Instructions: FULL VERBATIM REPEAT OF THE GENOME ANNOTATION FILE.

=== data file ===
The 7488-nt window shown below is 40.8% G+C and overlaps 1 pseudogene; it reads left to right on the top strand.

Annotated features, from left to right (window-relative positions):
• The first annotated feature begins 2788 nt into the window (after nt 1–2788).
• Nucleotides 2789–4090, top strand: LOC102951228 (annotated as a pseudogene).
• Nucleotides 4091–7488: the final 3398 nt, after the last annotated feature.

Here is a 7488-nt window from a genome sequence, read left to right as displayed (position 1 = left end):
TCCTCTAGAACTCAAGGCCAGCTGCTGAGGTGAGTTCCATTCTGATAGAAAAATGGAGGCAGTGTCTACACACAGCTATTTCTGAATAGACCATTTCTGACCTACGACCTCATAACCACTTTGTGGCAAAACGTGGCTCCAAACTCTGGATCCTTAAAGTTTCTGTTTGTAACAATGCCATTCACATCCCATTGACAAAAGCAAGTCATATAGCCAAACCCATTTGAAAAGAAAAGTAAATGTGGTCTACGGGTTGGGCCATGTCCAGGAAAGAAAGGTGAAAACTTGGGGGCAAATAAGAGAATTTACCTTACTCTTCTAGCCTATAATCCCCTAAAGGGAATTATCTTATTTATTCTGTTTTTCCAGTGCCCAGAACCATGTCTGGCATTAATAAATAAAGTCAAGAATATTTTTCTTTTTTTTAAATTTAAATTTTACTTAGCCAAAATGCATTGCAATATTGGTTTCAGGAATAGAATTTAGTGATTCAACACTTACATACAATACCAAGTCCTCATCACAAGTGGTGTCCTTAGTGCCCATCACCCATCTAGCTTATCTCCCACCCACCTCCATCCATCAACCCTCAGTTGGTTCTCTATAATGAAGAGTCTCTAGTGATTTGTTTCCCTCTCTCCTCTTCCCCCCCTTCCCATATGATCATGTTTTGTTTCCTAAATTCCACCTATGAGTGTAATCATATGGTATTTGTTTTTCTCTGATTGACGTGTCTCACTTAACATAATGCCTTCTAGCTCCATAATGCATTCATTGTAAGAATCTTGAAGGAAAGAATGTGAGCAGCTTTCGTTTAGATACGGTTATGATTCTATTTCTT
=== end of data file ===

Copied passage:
The 7488-nt window shown below is 40.8% G+C and overlaps 1 pseudogene; it reads left to right on the top strand.

Annotated features, from left to right (window-relative positions):
• The first annotated feature begins 2788 nt into the window (after nt 1–2788).
• Nucleotides 2789–4090, top strand: LOC102951228 (annotated as a pseudogene).
• Nucleotides 4091–7488: the final 3398 nt, after the last annotated feature.

Here is a 7488-nt window from a genome sequence, read left to right as displayed (position 1 = left end):
TCCTCTAGAACTCAAGGCCAGCTGCTGAGGTGAGTTCCATTCTGATAGAAAAATGGAGGCAGTGTCTACACACAGCTATTTCTGAATAGACCATTTCTGACCTACGACCTCATAACCACTTTGTGGCAAAACGTGGCTCCAAACTCTGGATCCTTAAAGTTTCTGTTTGTAACAATGCCATTCACATCCCATTGACAAAAGCAAGTCATATAGCCAAACCCATTTGAAAAGAAAAGTAAATGTGGTCTACGGGTTGGGCCATGTCCAGGAAAGAAAGGTGAAAACTTGGGGGCAAATAAGAGAATTTACCTTACTCTTCTAGCCTATAATCCCCTAAAGGGAATTATCTTATTTATTCTGTTTTTCCAGTGCCCAGAACCATGTCTGGCATTAATAAATAAAGTCAAGAATATTTTTCTTTTTTTTAAATTTAAATTTTACTTAGCCAAAATGCATTGCAATATTGGTTTCAGGAATAGAATTTAGTGATTCAACACTTACATACAATACCAAGTCCTCATCACAAGTGGTGTCCTTAGTGCCCATCACCCATCTAGCTTATCTCCCACCCACCTCCATCCATCAACCCTCAGTTGGTTCTCTATAATGAAGAGTCTCTAGTGATTTGTTTCCCTCTCTCCTCTTCCCCCCCTTCCCATATGATCATGTTTTGTTTCCTAAATTCCACCTATGAGTGTAATCATATGGTATTTGTTTTTCTCTGATTGACGTGTCTCACTTAACATAATGCCTTCTAGCTCCATAATGCATTCATTGTAAGAATCTTGAAGGAAAGAATGTGAGCAGCTTTCGTTTAGATACGGTTATGATTCTATTTCTT